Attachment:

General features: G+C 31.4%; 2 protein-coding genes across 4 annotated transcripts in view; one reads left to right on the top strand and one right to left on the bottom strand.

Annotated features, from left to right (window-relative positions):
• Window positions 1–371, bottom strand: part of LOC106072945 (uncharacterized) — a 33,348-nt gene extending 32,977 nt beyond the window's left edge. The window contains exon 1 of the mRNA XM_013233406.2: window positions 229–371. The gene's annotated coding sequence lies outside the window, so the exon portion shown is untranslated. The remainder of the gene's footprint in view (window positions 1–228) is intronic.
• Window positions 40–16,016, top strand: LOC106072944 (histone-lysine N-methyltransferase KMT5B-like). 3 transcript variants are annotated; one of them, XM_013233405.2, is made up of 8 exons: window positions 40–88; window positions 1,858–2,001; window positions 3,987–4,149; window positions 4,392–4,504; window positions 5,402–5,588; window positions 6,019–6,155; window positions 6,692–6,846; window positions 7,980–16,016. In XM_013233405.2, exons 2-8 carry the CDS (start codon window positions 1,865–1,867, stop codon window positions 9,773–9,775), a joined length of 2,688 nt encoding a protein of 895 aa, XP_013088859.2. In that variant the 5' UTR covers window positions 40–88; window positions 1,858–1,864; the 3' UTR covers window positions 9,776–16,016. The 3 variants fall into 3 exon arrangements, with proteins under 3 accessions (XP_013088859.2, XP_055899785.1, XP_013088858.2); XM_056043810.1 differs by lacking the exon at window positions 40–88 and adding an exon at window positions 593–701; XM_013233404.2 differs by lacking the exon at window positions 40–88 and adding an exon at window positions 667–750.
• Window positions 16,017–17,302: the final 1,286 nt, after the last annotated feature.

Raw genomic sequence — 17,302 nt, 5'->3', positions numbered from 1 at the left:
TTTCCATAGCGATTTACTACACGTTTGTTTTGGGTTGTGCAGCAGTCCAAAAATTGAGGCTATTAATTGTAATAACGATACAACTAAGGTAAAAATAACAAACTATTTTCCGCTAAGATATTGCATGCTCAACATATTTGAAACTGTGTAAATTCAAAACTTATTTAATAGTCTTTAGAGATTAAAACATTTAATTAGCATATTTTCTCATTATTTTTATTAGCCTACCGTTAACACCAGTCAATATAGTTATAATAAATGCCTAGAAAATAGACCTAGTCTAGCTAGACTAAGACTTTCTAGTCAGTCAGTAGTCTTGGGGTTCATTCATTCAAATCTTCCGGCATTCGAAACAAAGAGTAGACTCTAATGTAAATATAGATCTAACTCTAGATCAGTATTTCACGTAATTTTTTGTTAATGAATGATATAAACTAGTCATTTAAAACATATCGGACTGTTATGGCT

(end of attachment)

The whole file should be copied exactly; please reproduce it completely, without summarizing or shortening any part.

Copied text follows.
General features: G+C 31.4%; 2 protein-coding genes across 4 annotated transcripts in view; one reads left to right on the top strand and one right to left on the bottom strand.

Annotated features, from left to right (window-relative positions):
• Window positions 1–371, bottom strand: part of LOC106072945 (uncharacterized) — a 33,348-nt gene extending 32,977 nt beyond the window's left edge. The window contains exon 1 of the mRNA XM_013233406.2: window positions 229–371. The gene's annotated coding sequence lies outside the window, so the exon portion shown is untranslated. The remainder of the gene's footprint in view (window positions 1–228) is intronic.
• Window positions 40–16,016, top strand: LOC106072944 (histone-lysine N-methyltransferase KMT5B-like). 3 transcript variants are annotated; one of them, XM_013233405.2, is made up of 8 exons: window positions 40–88; window positions 1,858–2,001; window positions 3,987–4,149; window positions 4,392–4,504; window positions 5,402–5,588; window positions 6,019–6,155; window positions 6,692–6,846; window positions 7,980–16,016. In XM_013233405.2, exons 2-8 carry the CDS (start codon window positions 1,865–1,867, stop codon window positions 9,773–9,775), a joined length of 2,688 nt encoding a protein of 895 aa, XP_013088859.2. In that variant the 5' UTR covers window positions 40–88; window positions 1,858–1,864; the 3' UTR covers window positions 9,776–16,016. The 3 variants fall into 3 exon arrangements, with proteins under 3 accessions (XP_013088859.2, XP_055899785.1, XP_013088858.2); XM_056043810.1 differs by lacking the exon at window positions 40–88 and adding an exon at window positions 593–701; XM_013233404.2 differs by lacking the exon at window positions 40–88 and adding an exon at window positions 667–750.
• Window positions 16,017–17,302: the final 1,286 nt, after the last annotated feature.

Raw genomic sequence — 17,302 nt, 5'->3', positions numbered from 1 at the left:
TTTCCATAGCGATTTACTACACGTTTGTTTTGGGTTGTGCAGCAGTCCAAAAATTGAGGCTATTAATTGTAATAACGATACAACTAAGGTAAAAATAACAAACTATTTTCCGCTAAGATATTGCATGCTCAACATATTTGAAACTGTGTAAATTCAAAACTTATTTAATAGTCTTTAGAGATTAAAACATTTAATTAGCATATTTTCTCATTATTTTTATTAGCCTACCGTTAACACCAGTCAATATAGTTATAATAAATGCCTAGAAAATAGACCTAGTCTAGCTAGACTAAGACTTTCTAGTCAGTCAGTAGTCTTGGGGTTCATTCATTCAAATCTTCCGGCATTCGAAACAAAGAGTAGACTCTAATGTAAATATAGATCTAACTCTAGATCAGTATTTCACGTAATTTTTTGTTAATGAATGATATAAACTAGTCATTTAAAACATATCGGACTGTTATGGCT